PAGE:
We’re not changing the way we interact. We’re catching up to how we already do.

Q: Why are you passionate about audiences interacting with their media in this way?

A: Rather than sit back as passive viewers, interactivity empowers audiences to participate in stories. This drives deeper emotional connections with content, leading to unprecedented levels of engagement.

Depending on the interactive experience, participants could shape a protagonist’s decisions and personality or completely change the tone of the show—the possibilities are endless. You get drawn in when you make choices. You become more empathetic, more invested, more inspired.

Our belief is that interactivity should bring you closer to the feeling that your imagination is part of the story. Otherwise, interactivity is just a gimmick. And, we’re not a gimmick. We’re a powerful tool for self-expression.

Q: Talk about this deal with Walmart. What possibilities will this open up for Eko and Walmart?

A: This is the biggest investment to date in interactive video entertainment. It creates an unprecedented opportunity to develop premium interactive series but also to link commerce and entertainment in innovative ways that are entertaining and helpful.

By pulling in consumers to engage and shape their own personalized experiences, we are innovating far beyond the passive viewing experience of traditional digital video, branded or not.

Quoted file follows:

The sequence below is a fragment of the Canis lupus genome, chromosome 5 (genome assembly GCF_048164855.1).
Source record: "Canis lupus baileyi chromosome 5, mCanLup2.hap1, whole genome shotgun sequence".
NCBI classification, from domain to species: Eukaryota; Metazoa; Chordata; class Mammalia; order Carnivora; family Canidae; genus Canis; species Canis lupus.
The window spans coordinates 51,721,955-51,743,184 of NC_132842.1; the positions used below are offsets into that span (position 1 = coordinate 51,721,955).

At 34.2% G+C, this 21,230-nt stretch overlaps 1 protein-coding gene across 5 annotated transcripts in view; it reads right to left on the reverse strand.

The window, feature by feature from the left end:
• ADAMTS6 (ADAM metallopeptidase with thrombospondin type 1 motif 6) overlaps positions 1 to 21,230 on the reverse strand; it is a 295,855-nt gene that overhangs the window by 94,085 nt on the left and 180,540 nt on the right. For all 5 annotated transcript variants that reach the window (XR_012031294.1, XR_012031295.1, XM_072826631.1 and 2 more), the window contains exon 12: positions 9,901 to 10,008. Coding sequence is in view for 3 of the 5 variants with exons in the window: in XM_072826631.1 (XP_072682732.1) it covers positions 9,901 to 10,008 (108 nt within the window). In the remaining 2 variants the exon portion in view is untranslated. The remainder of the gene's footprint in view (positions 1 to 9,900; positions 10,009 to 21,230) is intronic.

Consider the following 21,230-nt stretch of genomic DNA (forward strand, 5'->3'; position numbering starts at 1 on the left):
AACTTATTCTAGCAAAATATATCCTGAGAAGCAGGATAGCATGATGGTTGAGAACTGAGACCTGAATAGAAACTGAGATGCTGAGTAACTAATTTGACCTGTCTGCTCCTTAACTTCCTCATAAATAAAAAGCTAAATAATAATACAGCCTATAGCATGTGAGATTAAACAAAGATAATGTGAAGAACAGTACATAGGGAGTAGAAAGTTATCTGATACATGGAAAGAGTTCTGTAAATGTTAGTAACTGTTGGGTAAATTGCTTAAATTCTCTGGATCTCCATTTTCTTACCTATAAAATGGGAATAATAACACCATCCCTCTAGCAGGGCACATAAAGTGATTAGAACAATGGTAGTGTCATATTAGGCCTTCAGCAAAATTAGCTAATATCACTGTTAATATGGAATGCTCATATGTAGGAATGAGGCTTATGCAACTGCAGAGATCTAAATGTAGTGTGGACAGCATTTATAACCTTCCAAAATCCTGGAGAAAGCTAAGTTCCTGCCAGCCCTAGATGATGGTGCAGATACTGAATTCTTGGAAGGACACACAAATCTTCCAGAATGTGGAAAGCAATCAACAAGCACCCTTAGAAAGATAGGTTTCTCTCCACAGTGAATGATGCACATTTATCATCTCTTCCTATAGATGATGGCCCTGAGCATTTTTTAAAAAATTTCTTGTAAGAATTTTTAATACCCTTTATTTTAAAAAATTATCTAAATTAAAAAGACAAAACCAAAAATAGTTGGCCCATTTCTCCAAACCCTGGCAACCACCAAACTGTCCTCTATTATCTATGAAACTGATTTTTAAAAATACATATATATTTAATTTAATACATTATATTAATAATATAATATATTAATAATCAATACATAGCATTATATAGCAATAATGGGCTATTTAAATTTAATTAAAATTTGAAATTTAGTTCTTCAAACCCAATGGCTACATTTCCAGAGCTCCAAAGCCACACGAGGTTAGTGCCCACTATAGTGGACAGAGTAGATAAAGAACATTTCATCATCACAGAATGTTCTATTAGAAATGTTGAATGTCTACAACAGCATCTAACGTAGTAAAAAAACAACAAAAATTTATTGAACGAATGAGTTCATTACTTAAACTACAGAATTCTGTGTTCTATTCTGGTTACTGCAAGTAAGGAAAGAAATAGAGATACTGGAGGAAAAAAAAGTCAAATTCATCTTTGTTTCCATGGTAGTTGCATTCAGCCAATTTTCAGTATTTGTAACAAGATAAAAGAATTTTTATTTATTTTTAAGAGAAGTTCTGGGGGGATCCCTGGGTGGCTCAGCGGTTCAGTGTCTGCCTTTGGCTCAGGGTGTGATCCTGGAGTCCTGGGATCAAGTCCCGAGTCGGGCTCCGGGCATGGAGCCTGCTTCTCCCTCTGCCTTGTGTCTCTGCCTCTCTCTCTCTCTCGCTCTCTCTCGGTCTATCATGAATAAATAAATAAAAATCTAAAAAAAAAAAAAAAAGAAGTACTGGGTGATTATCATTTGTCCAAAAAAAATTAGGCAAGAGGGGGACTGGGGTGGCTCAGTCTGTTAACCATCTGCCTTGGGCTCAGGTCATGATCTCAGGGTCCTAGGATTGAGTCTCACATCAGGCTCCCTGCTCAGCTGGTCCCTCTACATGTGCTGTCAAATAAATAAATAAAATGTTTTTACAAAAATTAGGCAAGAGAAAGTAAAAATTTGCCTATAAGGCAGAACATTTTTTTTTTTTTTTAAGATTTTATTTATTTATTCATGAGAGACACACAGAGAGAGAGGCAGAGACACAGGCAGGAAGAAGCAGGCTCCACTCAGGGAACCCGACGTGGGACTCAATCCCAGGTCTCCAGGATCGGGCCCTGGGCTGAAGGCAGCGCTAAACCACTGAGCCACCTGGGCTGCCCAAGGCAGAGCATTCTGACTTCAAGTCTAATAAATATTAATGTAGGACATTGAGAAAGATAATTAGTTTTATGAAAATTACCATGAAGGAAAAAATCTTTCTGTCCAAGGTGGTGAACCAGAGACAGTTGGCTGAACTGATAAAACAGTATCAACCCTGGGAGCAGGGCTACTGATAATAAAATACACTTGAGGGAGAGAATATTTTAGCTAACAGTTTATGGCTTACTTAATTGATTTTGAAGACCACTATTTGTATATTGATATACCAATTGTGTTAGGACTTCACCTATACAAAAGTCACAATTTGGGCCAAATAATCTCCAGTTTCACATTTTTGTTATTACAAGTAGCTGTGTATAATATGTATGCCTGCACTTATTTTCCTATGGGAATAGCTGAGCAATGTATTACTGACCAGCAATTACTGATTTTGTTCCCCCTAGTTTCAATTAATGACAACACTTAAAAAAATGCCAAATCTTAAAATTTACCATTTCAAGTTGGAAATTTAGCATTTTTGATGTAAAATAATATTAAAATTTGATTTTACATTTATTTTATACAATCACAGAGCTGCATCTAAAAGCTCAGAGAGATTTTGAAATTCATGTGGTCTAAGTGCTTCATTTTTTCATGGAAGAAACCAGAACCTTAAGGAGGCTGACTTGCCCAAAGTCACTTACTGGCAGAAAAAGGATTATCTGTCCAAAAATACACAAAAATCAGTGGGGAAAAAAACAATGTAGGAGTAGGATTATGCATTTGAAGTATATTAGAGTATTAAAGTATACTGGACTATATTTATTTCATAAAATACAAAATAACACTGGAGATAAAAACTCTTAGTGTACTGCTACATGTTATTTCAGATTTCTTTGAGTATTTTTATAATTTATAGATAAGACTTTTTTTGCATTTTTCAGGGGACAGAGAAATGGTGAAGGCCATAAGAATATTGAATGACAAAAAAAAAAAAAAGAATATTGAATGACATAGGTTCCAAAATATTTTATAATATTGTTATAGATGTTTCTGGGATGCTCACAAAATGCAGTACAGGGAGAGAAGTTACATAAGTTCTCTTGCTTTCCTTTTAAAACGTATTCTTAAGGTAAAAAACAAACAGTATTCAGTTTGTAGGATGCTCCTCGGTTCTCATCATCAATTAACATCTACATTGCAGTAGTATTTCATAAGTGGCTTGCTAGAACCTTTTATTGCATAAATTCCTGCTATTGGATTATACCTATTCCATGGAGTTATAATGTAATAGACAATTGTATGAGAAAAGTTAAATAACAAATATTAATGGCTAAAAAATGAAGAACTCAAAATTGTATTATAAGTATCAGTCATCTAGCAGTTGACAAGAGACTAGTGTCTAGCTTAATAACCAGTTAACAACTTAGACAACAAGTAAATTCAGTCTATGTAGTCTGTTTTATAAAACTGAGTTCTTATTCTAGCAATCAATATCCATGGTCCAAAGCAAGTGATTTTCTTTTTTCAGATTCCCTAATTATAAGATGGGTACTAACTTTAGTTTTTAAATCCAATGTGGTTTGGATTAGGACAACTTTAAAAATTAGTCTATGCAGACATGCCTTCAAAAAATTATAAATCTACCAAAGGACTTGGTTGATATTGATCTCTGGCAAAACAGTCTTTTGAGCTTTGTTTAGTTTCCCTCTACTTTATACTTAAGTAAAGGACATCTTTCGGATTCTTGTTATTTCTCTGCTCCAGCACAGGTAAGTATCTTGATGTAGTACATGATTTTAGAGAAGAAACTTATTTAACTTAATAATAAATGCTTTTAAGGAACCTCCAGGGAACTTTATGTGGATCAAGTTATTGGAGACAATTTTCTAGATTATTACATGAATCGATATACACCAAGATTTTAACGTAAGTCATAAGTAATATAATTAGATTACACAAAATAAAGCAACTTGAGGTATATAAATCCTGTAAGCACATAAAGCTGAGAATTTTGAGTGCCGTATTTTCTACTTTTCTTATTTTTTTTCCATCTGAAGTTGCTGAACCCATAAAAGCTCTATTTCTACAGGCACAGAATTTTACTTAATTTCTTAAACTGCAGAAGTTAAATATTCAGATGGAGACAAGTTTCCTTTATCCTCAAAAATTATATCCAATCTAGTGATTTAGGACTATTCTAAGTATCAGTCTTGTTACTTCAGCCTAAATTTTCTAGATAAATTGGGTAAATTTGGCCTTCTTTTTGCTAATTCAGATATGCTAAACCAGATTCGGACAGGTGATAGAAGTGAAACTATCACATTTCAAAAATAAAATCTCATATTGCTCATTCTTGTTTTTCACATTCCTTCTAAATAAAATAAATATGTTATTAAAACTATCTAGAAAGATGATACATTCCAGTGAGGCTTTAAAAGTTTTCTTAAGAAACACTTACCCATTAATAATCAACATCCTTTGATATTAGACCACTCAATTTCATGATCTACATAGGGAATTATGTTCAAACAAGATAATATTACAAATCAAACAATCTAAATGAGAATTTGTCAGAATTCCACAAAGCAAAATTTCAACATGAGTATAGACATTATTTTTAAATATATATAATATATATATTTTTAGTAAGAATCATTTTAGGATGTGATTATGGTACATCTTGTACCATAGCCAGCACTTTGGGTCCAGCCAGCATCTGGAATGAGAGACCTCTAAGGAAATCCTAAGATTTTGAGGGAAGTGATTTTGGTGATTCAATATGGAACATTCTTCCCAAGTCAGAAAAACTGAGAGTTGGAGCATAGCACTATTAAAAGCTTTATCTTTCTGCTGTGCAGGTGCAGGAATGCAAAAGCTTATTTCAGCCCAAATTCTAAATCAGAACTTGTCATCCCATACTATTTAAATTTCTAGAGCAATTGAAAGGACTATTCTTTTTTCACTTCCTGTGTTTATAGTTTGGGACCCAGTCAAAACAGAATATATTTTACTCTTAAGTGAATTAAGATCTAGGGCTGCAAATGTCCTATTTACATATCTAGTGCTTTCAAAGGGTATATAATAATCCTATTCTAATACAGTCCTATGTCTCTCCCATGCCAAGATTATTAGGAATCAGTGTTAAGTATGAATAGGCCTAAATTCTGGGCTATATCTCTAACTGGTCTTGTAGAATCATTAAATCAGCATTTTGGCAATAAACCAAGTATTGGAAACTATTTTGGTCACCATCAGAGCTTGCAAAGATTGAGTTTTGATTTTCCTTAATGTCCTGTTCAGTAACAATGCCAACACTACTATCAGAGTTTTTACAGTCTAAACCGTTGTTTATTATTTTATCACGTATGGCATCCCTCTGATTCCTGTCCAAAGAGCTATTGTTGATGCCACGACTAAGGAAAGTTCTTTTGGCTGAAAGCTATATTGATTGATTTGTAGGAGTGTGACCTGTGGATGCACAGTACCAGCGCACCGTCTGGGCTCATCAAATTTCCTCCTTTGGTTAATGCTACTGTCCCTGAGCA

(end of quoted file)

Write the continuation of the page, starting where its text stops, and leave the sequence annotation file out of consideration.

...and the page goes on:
Our partnership is part of a larger entertainment ecosystem Walmart is building. Through interactive content, Walmart will ultimately connect with its customers on a much deeper, more meaningful level. Through our partnership, we’re combining forces to bring the next generation of premium interactive entertainment to a diverse, mainstream audience.

Q: What can customers and viewers expect from this venture?

A: If you’re a gamer, your jaw will drop the first time you play a movie. If you love movies and TV, your jaw will drop when you realize you can be part of the story.

Everyone who participates in an Eko Original has the same reaction: “This is the future.”

From the moment you begin, you realize you’re on the cusp of an entirely new art form. By just participating in it, you’re part of it.

Passive entertainment isn’t going away. But interactive entertainment is here at long last. So, what can they expect? They can expect to have their minds blown.